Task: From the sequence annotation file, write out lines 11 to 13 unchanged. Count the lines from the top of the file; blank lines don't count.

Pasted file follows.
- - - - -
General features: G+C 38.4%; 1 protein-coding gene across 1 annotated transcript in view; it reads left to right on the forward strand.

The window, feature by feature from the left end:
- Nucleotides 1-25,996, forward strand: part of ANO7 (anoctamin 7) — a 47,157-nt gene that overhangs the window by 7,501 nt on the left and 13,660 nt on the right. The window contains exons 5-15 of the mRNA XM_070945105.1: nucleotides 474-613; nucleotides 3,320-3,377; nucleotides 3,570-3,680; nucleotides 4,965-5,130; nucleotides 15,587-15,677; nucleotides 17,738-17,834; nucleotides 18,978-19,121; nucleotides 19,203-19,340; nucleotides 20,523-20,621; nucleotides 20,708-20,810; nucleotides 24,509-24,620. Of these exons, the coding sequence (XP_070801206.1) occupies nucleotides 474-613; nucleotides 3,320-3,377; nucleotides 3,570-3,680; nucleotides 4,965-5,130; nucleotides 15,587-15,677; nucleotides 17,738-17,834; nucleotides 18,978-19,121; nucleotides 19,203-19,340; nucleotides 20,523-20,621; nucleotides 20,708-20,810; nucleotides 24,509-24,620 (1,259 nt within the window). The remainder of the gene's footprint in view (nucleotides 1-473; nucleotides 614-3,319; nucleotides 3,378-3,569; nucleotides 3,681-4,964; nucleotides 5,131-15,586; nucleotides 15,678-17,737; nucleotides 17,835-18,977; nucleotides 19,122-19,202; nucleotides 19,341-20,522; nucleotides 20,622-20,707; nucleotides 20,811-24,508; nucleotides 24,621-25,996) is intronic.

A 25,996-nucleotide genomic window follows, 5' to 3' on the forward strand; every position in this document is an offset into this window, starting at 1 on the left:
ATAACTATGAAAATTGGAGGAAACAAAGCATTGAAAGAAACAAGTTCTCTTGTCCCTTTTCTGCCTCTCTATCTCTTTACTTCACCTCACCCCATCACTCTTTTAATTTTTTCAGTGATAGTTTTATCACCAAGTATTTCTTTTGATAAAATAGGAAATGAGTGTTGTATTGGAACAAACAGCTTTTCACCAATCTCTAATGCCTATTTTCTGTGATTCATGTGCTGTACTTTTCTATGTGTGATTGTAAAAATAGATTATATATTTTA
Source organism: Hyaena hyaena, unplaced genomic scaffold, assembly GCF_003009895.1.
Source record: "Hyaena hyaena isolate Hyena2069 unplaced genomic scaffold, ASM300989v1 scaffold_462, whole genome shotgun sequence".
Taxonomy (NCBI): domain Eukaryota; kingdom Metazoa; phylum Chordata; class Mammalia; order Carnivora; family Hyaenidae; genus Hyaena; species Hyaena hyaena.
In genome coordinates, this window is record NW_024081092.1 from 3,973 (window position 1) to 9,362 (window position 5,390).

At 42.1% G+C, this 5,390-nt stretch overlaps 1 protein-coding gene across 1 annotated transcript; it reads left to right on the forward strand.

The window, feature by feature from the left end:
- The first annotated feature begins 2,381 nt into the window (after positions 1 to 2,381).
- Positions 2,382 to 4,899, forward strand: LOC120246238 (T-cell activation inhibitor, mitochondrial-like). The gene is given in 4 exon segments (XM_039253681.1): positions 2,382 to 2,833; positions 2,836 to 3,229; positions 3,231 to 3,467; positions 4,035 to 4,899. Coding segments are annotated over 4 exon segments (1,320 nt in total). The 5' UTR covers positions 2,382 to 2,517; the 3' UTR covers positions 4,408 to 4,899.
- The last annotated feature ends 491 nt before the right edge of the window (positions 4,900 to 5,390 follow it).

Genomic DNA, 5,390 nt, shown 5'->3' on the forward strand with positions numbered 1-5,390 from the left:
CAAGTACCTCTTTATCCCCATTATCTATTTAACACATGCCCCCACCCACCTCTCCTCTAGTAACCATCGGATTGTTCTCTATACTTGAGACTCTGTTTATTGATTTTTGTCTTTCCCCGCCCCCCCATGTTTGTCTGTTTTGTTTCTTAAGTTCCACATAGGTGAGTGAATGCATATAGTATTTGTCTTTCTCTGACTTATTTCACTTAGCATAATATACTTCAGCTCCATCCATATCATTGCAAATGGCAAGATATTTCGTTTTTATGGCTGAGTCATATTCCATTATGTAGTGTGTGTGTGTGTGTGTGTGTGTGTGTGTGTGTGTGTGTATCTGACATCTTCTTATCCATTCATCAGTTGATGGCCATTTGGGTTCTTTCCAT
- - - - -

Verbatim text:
The window, feature by feature from the left end:
- The first annotated feature begins 2,381 nt into the window (after positions 1 to 2,381).
- Positions 2,382 to 4,899, forward strand: LOC120246238 (T-cell activation inhibitor, mitochondrial-like). The gene is given in 4 exon segments (XM_039253681.1): positions 2,382 to 2,833; positions 2,836 to 3,229; positions 3,231 to 3,467; positions 4,035 to 4,899. Coding segments are annotated over 4 exon segments (1,320 nt in total). The 5' UTR covers positions 2,382 to 2,517; the 3' UTR covers positions 4,408 to 4,899.